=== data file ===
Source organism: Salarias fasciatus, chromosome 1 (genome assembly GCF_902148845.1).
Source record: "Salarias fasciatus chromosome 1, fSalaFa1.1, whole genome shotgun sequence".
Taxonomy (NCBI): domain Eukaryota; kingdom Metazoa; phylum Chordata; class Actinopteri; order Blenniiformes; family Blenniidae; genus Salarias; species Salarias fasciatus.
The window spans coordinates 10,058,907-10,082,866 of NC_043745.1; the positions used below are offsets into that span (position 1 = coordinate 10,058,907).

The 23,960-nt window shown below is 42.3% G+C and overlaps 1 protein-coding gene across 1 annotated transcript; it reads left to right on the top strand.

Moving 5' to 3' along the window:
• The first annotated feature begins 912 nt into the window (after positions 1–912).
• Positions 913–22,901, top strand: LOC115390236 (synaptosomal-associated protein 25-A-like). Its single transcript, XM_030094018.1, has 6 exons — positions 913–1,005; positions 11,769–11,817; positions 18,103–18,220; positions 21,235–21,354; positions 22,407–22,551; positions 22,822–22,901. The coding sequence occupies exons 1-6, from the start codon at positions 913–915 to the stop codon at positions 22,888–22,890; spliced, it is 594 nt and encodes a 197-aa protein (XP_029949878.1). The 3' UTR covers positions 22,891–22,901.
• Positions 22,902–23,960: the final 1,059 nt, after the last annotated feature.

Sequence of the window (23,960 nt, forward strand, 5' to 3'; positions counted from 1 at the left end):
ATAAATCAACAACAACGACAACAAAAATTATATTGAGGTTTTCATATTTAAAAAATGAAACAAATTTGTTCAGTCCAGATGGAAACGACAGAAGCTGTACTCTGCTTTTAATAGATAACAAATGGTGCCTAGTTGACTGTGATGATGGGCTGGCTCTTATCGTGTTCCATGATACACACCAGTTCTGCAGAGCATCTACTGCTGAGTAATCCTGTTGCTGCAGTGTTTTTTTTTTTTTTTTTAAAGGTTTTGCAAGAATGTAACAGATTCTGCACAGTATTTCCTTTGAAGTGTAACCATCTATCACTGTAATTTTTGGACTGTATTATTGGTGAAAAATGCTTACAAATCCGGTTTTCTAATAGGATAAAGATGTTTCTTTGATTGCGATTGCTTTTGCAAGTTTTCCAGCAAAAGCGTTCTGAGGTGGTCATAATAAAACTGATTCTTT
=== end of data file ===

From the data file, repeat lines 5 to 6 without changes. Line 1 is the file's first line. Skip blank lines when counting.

The 23,960-nt window shown below is 42.3% G+C and overlaps 1 protein-coding gene across 1 annotated transcript; it reads left to right on the top strand.

Moving 5' to 3' along the window: